6. Create a timeline for starting the community garden
  7. Contact neighbors adjacent to and across the street from the site and share your plans with them

For questions or additional information related to zoning or CPC, contact This email address is being protected from spambots. You need JavaScript enabled to view it. at 216-491-1435.

  • Get NRC approval – Call 216-491-1370 to apply to the Neighborhood Revitalization Committee (NRC) for approval to use the City's site for your community garden.
  • Get BZA/CPC approval – BZA/CPC will consider your request after you have received NRC approval. You must submit a BZA/CPC application and your garden and site plan as outlined above and present your request at a BZA/CPC meeting. The BZA/CPC application fee is waived for City-owned lots. (Call 216-491-1435 to apply to BZA/CPC)
  • Get City Council approval – City Council will consider your request to use the site for a community garden after you have received BZA/CPC approval. City Council must also approve the license agreement you will enter into with the City for use of the site. The licensing agreement will set the terms and conditions for use of the property. View a sample licensing agreement.
  • Get growing!

What are the steps for starting a Community Garden on privately owned property?

  • Get a good site
  • Get permission - The County Auditor's website can help you identify the property owner, who must give you permission to use the site as a community garden. Permission can take the form of either a lease agreement between the property owner and the community garden group or a letter from the property owner giving permission to the group to use the property for a community garden for at least 1 year.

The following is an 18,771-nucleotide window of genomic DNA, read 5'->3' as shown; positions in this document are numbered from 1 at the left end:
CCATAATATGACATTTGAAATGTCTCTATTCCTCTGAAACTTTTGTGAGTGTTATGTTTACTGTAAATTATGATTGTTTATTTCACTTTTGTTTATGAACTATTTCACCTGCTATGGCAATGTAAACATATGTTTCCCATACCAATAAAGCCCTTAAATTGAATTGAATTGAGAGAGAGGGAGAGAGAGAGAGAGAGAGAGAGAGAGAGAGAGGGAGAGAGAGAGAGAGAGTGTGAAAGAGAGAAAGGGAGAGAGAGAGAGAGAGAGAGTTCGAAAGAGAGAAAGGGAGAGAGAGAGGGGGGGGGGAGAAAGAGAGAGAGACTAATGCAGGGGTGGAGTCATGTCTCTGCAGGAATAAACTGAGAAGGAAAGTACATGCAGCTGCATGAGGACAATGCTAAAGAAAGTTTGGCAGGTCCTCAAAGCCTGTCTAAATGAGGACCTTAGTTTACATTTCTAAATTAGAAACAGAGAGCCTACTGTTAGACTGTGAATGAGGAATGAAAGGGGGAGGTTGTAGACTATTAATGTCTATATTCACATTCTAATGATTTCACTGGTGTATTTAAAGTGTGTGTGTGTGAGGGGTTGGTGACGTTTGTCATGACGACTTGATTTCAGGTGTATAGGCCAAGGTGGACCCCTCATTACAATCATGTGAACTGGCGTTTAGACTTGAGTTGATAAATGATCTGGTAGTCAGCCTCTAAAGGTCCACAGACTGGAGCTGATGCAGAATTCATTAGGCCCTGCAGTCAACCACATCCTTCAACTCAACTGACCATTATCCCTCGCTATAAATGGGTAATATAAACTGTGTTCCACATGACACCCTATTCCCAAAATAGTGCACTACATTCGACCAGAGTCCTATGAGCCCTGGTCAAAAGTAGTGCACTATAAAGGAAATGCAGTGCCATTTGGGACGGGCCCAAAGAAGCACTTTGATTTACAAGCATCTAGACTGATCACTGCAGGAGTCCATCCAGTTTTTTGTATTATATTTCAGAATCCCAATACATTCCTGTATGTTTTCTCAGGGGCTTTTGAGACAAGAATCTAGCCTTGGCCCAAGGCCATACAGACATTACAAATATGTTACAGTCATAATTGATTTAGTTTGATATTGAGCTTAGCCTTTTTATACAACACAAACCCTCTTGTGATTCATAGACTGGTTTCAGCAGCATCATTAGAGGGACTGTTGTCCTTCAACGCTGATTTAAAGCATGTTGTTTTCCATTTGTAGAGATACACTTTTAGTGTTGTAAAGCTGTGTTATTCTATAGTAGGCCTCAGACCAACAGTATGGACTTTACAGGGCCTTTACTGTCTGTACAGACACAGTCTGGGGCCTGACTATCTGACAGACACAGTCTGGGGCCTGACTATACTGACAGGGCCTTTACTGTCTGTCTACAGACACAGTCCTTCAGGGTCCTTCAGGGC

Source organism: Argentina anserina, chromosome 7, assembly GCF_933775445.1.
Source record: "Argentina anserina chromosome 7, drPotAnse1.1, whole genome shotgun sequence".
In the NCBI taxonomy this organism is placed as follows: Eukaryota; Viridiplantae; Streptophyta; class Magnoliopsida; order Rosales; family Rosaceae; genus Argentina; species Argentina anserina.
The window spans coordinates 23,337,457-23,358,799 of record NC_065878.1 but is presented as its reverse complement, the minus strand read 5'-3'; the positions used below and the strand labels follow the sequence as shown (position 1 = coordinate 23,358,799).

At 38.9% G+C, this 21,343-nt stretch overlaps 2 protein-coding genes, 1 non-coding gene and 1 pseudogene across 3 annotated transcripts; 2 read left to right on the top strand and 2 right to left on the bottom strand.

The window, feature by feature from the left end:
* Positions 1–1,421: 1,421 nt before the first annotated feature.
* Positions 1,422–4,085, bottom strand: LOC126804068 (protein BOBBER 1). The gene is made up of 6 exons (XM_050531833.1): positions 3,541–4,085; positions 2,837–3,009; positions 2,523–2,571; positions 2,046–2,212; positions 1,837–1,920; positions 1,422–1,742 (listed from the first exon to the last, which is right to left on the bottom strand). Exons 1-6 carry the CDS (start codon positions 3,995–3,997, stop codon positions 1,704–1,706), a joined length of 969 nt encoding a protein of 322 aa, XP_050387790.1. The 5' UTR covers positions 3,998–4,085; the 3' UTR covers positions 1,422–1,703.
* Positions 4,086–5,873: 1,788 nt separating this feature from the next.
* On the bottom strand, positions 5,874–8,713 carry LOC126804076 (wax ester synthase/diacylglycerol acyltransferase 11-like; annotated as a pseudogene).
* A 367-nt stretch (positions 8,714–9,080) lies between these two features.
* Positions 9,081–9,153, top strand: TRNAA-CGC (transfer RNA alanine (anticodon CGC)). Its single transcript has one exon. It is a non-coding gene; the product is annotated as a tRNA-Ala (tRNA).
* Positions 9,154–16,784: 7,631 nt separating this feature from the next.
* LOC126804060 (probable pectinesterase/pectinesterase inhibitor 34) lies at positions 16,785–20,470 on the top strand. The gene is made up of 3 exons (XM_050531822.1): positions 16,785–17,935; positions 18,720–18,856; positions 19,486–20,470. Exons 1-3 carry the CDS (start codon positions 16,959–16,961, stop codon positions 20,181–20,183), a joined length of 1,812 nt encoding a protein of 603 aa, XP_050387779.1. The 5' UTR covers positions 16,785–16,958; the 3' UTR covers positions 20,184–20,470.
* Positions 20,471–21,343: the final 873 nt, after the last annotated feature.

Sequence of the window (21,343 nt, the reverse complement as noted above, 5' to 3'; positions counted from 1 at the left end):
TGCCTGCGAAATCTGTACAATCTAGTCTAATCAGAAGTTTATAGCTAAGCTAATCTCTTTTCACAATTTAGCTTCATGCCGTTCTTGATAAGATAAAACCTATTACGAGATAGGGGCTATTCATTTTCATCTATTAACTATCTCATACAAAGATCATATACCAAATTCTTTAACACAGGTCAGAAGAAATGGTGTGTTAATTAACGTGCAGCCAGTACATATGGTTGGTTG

• Get the soil tested
  • Get a plan
  • Create a written description of how the garden will operate including participants and the leadership structure
  • Create a site layout drawing (hand-drawn with dimensions)
  • Determine how you will fund the garden
  • Determine how you will get adequate water for the garden site
  • Create a timeline for starting the community garden
  • Contact neighbors adjacent to and across the street from the site and share your plans with them
  • For zoning questions or to find out if your plans require BZA/CPC approval, contact This email address is being protected from spambots. You need JavaScript enabled to view it. at 216-491-1435.

Get BZA/CPC approval if required – Call 216-491-1435 to apply to BZA/CPC, which requires you to submit the BZA/CPC application and your garden and site plan as outlined above, pay the application fee, and present your request at a BZA/CPC meeting.
Get growing!

What costs are associated with starting a Community Garden?

The costs will vary depending on the size of the site, materials and plants used, type of water access, and site plans. Contact OSU at 216-429-8200 or email This email address is being protected from spambots. You need JavaScript enabled to view it. if you need help creating a budget. Consider what costs your garden might incur for:

  • Land rental
  • Liability insurance
  • Training
  • Printing and postage
  • Publications, educational materials
  • Soil testing
  • Soil and soil amendments (e.g. soil, compost, fertilizers)
  • Plants/seeds
  • Water (i.e. access, services)
  • Tools and equipment (e.g. shovels, wheelbarrow, rakes)
  • Storage (e.g. sheds, lockboxes, off site storage for large equipment)
  • Hardscaping (e.g. fencing, benches, raised beds, signs)

What funding opportunities are available for Community Gardens?
Funding for community gardens can come in many forms, such as grants, private donations and local business sponsorship. Local greenhouses or nurseries may provide special discounts and/or free tools, seeds or plants. Visit the American Community Gardening Association, which lists current funding opportunities (updated on a monthly basis).

How long will it take to get a Community Garden up and running?

Timing depends on how long it takes to get your group organized and any unique challenges or opportunities posed by your site and plans. If you are using a City owned lot, you should start the process at least 5 months in advance of wanting to plant because you will need to get on the agenda of several different City committees.

Saturday, November 22, 2014